When we first started building our player character I couldn't have anticipated all the troubles - and numerous interations - we'd have to wade through. It's been a rocky and educational ordeal, which has taught me a lot of my own lack of experience and ignorance.
Game development is hard. Really hard. When we first started out I had years of modding experience with various games and I had dabbled a little bit with game development every now and then in the past. Nothing major and only 2D.
I already knew more or less what to expect, having observed the experiences of others. Game development drives people insane, ruins friendships, wrecks marriages, and just generally feels hard and painful. Starting a large project - especially a 3D game, especially a voxel game - was not something that we jumped right into lightly without any reflection, even though it all happened very quickly.
We knew there was going to be trouble.
You need to have a certain kind of mentality - not to succeed - but simply to survive through big projects. There are a lot of days when you want to give up because it's not fun.
We've had a lot of people join the project during the two years we've been in development and quit shortly after because they didn't come in with realistic expectations of what game development is and what it requires. Games are fun, so game development is doubly fun, right?
It can be fun, and it is certainly rewarding, otherwise I can't imagine anyone going through with it. But game development is mainly just hard work, repetitive chores, countless of iterations, setbacks, and obstacles to overcome.
If you're thinking about getting into game development and can't deal with on and off phases of stress and depression, then developing games is probably not a good match for you.
It is important to keep an eye on the goal, break down the work into smaller pieces, take it one step at a time, acknowledge your mental fatigue and keep pushing through firmly.
It is the long game that matters. Therefore you need to take care of yourself and make sure you get enough sleep and downtime.
When you're a pro athlete you have to overcome your fear of dying when you keep pushing your body to it's limits. When you're a game developer you have to overcome your natural response of quitting what you're doing when things get hard. You don't necessarily need to have a good ability to concentrate - it helps - you just need to be really stubbornly hard headed.
Even the longest journey is just one step after another. It doesn't really require amazing skill to become a game developer. Hardly anyone these days develops games by themselves. Teams are the new norm and have been for a while now. You need some basic skills and the ability and drive to learn more. And you need dedication, inability to quit - not to succeed (that's a whole another story) - but to survive, to keep going.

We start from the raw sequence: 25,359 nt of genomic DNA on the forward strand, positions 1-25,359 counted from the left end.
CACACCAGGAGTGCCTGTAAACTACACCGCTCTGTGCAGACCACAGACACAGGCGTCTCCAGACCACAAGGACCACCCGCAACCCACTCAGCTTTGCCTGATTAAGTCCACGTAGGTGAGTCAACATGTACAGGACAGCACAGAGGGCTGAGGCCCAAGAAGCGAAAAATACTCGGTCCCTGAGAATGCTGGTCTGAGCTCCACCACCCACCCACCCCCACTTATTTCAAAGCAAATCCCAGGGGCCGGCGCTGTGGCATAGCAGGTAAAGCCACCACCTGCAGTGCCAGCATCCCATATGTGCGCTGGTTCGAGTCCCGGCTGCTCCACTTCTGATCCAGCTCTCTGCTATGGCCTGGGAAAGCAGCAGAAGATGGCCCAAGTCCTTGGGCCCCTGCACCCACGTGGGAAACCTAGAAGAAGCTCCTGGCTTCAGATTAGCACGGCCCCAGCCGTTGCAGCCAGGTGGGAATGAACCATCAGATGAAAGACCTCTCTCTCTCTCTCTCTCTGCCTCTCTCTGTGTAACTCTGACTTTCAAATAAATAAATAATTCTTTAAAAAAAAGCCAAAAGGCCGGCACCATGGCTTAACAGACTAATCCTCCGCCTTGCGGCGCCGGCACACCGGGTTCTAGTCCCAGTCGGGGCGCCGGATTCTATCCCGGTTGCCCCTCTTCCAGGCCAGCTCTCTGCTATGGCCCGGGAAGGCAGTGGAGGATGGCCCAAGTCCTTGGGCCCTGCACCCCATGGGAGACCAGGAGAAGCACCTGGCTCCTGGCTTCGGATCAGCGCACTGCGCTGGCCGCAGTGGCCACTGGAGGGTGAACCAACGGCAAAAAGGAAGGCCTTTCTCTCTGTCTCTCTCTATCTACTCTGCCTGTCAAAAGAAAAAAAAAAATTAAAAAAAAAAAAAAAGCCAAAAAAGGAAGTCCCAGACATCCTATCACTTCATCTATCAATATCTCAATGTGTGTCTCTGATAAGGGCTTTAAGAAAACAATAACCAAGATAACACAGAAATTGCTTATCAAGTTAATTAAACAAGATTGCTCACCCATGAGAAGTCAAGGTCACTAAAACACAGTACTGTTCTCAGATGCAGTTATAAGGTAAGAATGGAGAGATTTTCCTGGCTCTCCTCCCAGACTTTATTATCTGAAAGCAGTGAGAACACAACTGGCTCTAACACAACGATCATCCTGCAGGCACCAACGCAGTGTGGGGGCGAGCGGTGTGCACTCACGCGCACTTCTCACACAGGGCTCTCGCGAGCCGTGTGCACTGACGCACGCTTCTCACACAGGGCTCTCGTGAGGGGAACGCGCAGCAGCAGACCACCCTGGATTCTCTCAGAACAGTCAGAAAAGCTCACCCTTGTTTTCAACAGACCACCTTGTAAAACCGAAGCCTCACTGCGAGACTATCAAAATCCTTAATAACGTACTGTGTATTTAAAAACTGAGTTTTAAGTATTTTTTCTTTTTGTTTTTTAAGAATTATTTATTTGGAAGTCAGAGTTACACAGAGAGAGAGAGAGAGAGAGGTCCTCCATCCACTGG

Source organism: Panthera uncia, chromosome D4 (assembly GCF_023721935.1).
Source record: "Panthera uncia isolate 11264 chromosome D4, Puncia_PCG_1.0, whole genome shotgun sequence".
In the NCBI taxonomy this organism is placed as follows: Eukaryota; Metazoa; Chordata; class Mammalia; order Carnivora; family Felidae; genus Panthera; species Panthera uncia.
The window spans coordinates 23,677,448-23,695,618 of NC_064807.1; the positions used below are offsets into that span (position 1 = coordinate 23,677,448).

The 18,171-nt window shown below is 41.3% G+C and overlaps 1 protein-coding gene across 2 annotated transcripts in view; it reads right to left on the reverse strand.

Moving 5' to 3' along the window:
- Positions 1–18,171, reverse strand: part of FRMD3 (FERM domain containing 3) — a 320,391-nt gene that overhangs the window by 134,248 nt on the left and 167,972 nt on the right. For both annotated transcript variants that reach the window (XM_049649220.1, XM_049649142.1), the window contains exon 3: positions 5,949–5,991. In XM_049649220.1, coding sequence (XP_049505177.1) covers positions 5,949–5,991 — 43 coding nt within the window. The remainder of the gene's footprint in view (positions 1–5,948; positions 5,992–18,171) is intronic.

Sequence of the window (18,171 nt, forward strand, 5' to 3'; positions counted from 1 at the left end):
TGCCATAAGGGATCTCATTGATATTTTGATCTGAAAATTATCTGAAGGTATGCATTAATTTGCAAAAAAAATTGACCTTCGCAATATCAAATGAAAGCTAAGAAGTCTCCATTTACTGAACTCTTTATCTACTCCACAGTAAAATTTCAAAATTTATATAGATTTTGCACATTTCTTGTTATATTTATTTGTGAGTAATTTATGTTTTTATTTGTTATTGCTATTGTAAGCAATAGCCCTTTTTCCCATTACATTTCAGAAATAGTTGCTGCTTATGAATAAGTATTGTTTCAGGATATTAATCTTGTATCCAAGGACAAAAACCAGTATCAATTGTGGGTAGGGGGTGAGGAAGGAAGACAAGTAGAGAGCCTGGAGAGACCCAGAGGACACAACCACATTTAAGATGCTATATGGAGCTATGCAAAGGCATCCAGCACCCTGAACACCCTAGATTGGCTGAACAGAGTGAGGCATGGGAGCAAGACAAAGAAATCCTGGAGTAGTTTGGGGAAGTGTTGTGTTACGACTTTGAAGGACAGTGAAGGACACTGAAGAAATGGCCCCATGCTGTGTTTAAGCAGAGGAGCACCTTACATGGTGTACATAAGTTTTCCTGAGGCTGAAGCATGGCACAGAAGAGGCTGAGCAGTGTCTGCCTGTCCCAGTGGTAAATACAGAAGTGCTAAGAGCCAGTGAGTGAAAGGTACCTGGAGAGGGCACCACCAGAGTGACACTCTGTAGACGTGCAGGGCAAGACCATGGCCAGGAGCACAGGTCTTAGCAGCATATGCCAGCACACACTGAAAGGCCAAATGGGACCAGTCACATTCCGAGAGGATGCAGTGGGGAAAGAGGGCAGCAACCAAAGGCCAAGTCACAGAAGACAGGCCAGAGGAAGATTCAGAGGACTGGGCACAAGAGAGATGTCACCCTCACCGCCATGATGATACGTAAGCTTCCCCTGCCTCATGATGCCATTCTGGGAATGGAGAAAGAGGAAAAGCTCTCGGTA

We've gone through probably over 50 iterations of the player character by now. Some of the early ones were intentional. We were still trying to find the style we'd be comfortable with. The later iterations were mostly dictated by necessity caused by bad design decisions somewhere along the way.
The thing is, you can't just make a character and be done with it. It needs to be designed with animations and a whole bunch of other things in mind.
We started with a simple design that was supposed to use texture based facial animations and cut-off limbs, which would have made any body animations simple and straightforward - no deforming.
At some point we had huge technical issues with getting our rig imported to the game engine and needed to make changes. We saw this as an opportunity to make further adjustments to the mesh - and inevitably started to slip away from our initial goals.
We did a redesign - one of many to come - and didn't fully think it through how the new connected mesh + blocky character design would affect deforming animations until it was too late (corkscrew twisting limbs, ugh.) Because of this we had to do another redesign where we tried to preserve as much of the original style as possible (because we liked it) while making the limbs round enough to avoid problems with twisting.
We finally ended up with a character design which was partially dictated by our original style, partially by the required changes, and partially by trying to patch everything up in some kind of coherent manner.
Not an ideal situation to be in.
At this point we were so far with animations and other things that starting from scratch was really not an option.
And every time we had to change something meant we'd have to adjust the UVs, and sometimes so much that we had to redo the textures. The version we thought would definitely be the final version, well... it turned out it wasn't.
You don't always get what you initially want due to unforeseen consequences along the way. But you can't keep redesigning things endlessly either. At some point you have to call it, cut your losses and hope that it all works out in the end - if you ever want the game to be finished.
We're currently working on retexturing what should - hopefully - definitely be the final version of the character.
Any qualms we might have with the design at this point we'll just have to live with. We've tried to make the design modular in such a way that it allows having various (pre-made) face forms, noses, and ears.
The animated portions of the face are cut as separate planes so we don't have to redo the morph target animations for each face. This limits our further design options somewhat for the custom faces, but it is a good compromise.
After the UV and texture are done we'll still have to update all the existing animations before we can fully move forward.
This article was updated on 28/10/18 @ 17:14